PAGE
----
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Of Shemitah and Shabbos

Parshas Behar begins by detailing the laws of shemitah: “When you will arrive in the land that I am giving you, the land shall rest a Shabbos for Hashem. For six years you shall sow your fields and prune your vineyards, and you shall gather its harvest. In the seventh year, the land shall rest a Shabbos for Hashem.”

Although the year of shemitah only comes after the six years of work, the wording of these verses makes it seem as if immediately upon arriving in Eretz Yisroel (before beginning to work), the land should rest. Why are the pesukim written in such a way?

Another question:

On the words “a Shabbos for Hashem [Havayah],” Rashi comments, “for the sake of Hashem, just as the verse states regarding Shabbos Bereishis [i.e., the weekly Shabbos].” In other words, just as Shabbos is “for Havayah,” shemitah is also “for Havayah.”

What does this mean?

Submerged or Exposed?

Upon examining the story of the six days of Creation, we see that throughout the six days, the G‑dly name that is used is Elokim (a total of thirty-two times, in fact). The first time the name Havayah is used is with Shabbos. The Torah tells us how Hashem rested on Shabbos, and immediately afterwards the possuk continues, “…on the day Havayah Elokim created the earth and the heavens.”

What is the difference between these two names of Hashem?

Elokim has the same numerical value as hateva, nature, while Havayah is higher than nature.

The word teva, nature, is related to the phrase tub’u bayam, “submerged in the ocean.” What is the connection between nature and submersion in water?

It is possible to have two identical objects, one on dry land and the other submerged in water. They are exactly the same; the only difference between them is that one of them is visible while the other, covered by water, is not.

This is also the difference between miracles and nature. Both identically come from Hashem. Just as Hashem is the One who performs miracles, He is also the One who runs the natural course of events. He makes the sun rise in the east and set in the west, and all the other phenomena we see around us. (To quote the Chacham Tzvi, nature consists of “constant miracles.”) The only difference is that since they occur on a daily basis, we can forget, chas veshalom, that the hand of Hashem is behind it all. The garments of nature conceal the G‑dliness found within it, making it possible for us to think that the world runs independently.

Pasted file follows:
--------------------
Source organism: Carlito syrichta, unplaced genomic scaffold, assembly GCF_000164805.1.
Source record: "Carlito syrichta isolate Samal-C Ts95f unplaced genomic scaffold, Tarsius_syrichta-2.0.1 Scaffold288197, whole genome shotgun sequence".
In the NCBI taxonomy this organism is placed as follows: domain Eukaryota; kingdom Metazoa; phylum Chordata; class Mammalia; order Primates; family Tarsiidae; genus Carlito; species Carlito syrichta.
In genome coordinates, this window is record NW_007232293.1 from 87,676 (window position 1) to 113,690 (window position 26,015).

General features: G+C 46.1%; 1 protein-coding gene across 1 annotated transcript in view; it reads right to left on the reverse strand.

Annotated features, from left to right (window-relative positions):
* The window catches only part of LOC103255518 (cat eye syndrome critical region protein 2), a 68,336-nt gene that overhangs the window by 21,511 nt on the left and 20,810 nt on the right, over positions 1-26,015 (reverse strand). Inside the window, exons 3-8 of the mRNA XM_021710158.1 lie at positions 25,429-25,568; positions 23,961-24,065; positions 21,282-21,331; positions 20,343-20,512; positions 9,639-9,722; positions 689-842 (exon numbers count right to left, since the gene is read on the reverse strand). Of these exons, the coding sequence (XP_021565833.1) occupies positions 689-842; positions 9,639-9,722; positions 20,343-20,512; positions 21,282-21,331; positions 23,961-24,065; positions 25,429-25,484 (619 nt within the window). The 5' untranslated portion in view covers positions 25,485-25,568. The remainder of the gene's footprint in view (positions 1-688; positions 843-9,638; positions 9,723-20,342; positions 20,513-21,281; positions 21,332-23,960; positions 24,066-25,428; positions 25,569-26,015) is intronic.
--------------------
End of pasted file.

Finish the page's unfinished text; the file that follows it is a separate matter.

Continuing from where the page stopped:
With a miracle, by contrast, we know clearly that Hashem made it happen. The Hebrew word for miracle, nes, can also mean a raised banner that all can see. Similarly, with a miracle, we can all see Hashem’s hand at work.

This is the difference between Havayah and Elokim. Elokim represents how Hashem limits and conceals Himself, so to speak, so that the world appears as if it is a separate entity. Havayah, on the other hand, signifies a level where Hashem remains above the world and G‑dliness is apparent.

“Shabbos for Havayah

This is the difference between Shabbos and the six days of the week. The six days of Creation are when Hashem conceals Himself—Elokim, while Shabbos is a day when G‑dliness is revealed—Havayah.

This difference is also reflected in a Jew’s behavior during the week versus his behavior on Shabbos.

The weekdays are when a Jew is engaged in business. Why does he do this? Not because this is where his passion lies, but simply because it is what Hashem wants. As the Mechilta states, just as we are commanded to rest on Shabbos, we are commanded to rest during the week.

But this idea—that the reason he is working is because that is what Hashem wants—is merely the inner dimension of his involvement. From an external viewpoint, all that can be seen is that he is involved in physicality. The weekday activities themselves are not holy.